Reporting Bad News to the Client

    Fresh off of the last podcast on reporting status to the client, we thought we would delve in a little deeper with the concept of reporting bad news to the client.  There are definitely some dos and don’ts involved with this delicate situation and we will explain it from several vantage points.BadNews1

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    1. What are some of aspects of breaking bad news that needs to be considered that are different from simply reporting status?
      1. You want to reveal bad news the earlier the better.  I’ve heard of people who wait until a planned meeting like a weekly status meeting with the client management.
      2. Then they drop a bomb like the project is going to be delayed. Not only did you hold onto critical information.  But you also surprised them in a status meeting.
      3. I think that’s the second biggest rule is no surprises.  When you spring that on them in the status meeting, perhaps with other executives or other employees present, they have to react to this news in front of them.
      4. I’ve never met an executive that liked being surprised in an environment like that.  So I would recommend that if you’re going to report any type of bad news like a project delay, you give all of the executives involved some heads up so they can be prepared for it and perhaps even have a response for it in the meeting.
      5. One other consideration for giving bad news to a client is diplomacy. When you tell them, you definitely don’t want to sugar coat it, but you want to make sure you present it in a non accusative way.  Especially if the bad news was caused by one of their team members.
      6. You need to be careful to give them information on the situation and how you recommend going forward.  Whether it was caused by someone from your own firm or a client employee, the focus should be on moving forward rather than passing blame.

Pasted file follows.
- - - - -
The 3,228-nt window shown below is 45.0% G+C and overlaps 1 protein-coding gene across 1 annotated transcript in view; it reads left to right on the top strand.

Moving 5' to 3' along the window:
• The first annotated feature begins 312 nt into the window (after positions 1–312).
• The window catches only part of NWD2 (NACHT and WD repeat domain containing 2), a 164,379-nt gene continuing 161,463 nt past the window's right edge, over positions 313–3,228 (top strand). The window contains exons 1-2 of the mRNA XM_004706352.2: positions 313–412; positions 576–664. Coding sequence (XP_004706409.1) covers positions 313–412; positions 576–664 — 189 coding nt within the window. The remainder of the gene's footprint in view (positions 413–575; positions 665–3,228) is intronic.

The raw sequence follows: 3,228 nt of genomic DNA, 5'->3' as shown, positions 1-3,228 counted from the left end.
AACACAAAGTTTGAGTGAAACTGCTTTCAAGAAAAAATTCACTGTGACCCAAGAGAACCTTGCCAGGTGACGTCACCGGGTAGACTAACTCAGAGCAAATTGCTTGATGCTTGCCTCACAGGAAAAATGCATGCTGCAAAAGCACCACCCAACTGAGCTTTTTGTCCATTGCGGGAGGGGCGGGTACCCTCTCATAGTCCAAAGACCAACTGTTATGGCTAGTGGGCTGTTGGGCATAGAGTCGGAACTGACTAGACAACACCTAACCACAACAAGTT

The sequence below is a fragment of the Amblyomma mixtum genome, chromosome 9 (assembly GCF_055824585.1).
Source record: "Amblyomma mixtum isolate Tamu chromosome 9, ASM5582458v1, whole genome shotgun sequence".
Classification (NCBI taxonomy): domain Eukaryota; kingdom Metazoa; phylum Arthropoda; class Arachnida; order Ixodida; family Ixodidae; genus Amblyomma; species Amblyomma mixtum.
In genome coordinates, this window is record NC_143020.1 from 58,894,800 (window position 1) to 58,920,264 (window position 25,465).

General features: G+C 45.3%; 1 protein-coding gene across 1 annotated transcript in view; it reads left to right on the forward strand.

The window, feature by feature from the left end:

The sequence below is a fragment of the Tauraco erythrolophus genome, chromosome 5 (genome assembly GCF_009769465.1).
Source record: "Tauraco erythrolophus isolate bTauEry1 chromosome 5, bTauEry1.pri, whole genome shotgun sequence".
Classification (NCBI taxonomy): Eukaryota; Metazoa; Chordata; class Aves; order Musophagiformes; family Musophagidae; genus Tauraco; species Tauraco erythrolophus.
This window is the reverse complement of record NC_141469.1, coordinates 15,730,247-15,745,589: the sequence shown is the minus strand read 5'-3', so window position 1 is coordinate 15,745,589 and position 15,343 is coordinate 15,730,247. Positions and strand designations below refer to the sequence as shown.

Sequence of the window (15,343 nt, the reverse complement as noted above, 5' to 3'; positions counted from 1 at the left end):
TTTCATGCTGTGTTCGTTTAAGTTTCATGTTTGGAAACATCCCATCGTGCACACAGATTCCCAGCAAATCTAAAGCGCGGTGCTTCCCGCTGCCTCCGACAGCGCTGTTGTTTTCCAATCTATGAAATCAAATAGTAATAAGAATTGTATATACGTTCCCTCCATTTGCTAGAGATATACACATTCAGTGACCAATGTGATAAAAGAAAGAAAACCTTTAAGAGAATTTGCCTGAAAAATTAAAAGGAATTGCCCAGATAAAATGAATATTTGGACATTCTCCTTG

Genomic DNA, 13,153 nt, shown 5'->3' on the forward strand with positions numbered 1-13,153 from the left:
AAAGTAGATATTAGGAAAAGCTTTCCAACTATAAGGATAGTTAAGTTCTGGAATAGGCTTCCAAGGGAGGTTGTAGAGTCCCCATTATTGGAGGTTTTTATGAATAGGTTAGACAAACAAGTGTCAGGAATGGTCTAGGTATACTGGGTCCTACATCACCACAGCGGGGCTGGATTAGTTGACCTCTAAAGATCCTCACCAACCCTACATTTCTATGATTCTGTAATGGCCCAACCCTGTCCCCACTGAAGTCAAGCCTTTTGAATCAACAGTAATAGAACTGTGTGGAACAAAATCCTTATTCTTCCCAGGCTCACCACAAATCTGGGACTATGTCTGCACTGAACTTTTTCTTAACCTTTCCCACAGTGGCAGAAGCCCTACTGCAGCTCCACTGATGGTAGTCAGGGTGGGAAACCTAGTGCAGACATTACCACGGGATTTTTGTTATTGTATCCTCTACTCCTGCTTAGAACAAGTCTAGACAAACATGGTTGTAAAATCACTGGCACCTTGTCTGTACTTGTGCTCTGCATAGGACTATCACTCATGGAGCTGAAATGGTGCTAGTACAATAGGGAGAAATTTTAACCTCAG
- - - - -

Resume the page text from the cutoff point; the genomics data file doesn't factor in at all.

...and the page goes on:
7. The goal is not to throw someone under the bus.
    2. Sometimes bad news can’t help but be a surprise.  How do you deal with those sudden situations?
      1. Well it’s true that anytime you give an executive bad news, it may surprise them.  On the topic of not surprising them in a meeting, even if you hear something right before a big meeting, I would try to either head the executive off before hand to warn them, even if it’s a hallway conversation prior to the meeting.
      2. You also should be able to give an executive a heads up through your risk analysis.  If there is a chance of something going wrong, you should have a risk open for it and have some idea how you’ll deal with it through your risk mitigation plans.
      3. But you can’t think of everything that could possibly go wrong.  That’s one reason that I recommend reviewing possible risks on a regular basis.  You can think of a lot of risks early on at the beginning of the project.  But if you consider risks regularly, you’re more apt to think of additional things that may cause problems.
      4. Then you can increase your chances of being able to give a client executive the heads up of the possibility of something going wrong.
      5. Outside of that, I think the key is not to surprise an executive in a meeting.  Find them alone and hopefully in a situation where you have time to discuss the issue so that you’re not rushed.  It’s also best to approach them with some possible alternatives for how to correct the situation.
      6. That shows that you’re not just running to them with problems, but also have thought of some solutions.  Even if they don’t take the solution options, it shows you’ve thought about it and some of your ideas may give them an idea for something they will like.
      7. The advantage of giving them the heads up prior to the status meeting, is that when you do report it in the status meeting to the larger group, you can potentially have the resolution to present to them at the same time.  The executive will be on board with it.  It makes you look better and it makes the executive look better.
    3. What’s the worse bad news you’ve had to report and how did you deal with it?
      1. I was on a project once in healthcare consulting where the person we had managing the project was failing miserably.  He was in way over his head and he didn’t even know it.